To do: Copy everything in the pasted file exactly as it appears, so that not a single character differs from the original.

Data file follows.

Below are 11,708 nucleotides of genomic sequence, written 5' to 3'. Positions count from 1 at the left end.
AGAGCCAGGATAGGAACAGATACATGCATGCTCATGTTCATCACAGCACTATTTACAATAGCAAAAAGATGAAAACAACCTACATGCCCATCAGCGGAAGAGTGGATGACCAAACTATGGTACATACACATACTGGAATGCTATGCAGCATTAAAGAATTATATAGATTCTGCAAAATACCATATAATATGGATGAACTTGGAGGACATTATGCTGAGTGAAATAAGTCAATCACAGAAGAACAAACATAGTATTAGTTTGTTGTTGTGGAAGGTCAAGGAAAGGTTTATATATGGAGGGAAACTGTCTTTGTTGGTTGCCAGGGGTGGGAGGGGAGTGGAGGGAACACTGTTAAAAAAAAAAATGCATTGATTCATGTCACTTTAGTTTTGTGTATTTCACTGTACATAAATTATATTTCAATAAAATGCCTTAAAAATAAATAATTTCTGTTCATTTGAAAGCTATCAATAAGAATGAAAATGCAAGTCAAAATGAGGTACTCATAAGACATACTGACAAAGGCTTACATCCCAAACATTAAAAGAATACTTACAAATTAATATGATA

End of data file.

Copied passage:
Below are 11,708 nucleotides of genomic sequence, written 5' to 3'. Positions count from 1 at the left end.
AGAGCCAGGATAGGAACAGATACATGCATGCTCATGTTCATCACAGCACTATTTACAATAGCAAAAAGATGAAAACAACCTACATGCCCATCAGCGGAAGAGTGGATGACCAAACTATGGTACATACACATACTGGAATGCTATGCAGCATTAAAGAATTATATAGATTCTGCAAAATACCATATAATATGGATGAACTTGGAGGACATTATGCTGAGTGAAATAAGTCAATCACAGAAGAACAAACATAGTATTAGTTTGTTGTTGTGGAAGGTCAAGGAAAGGTTTATATATGGAGGGAAACTGTCTTTGTTGGTTGCCAGGGGTGGGAGGGGAGTGGAGGGAACACTGTTAAAAAAAAAAATGCATTGATTCATGTCACTTTAGTTTTGTGTATTTCACTGTACATAAATTATATTTCAATAAAATGCCTTAAAAATAAATAATTTCTGTTCATTTGAAAGCTATCAATAAGAATGAAAATGCAAGTCAAAATGAGGTACTCATAAGACATACTGACAAAGGCTTACATCCCAAACATTAAAAGAATACTTACAAATTAATATGATA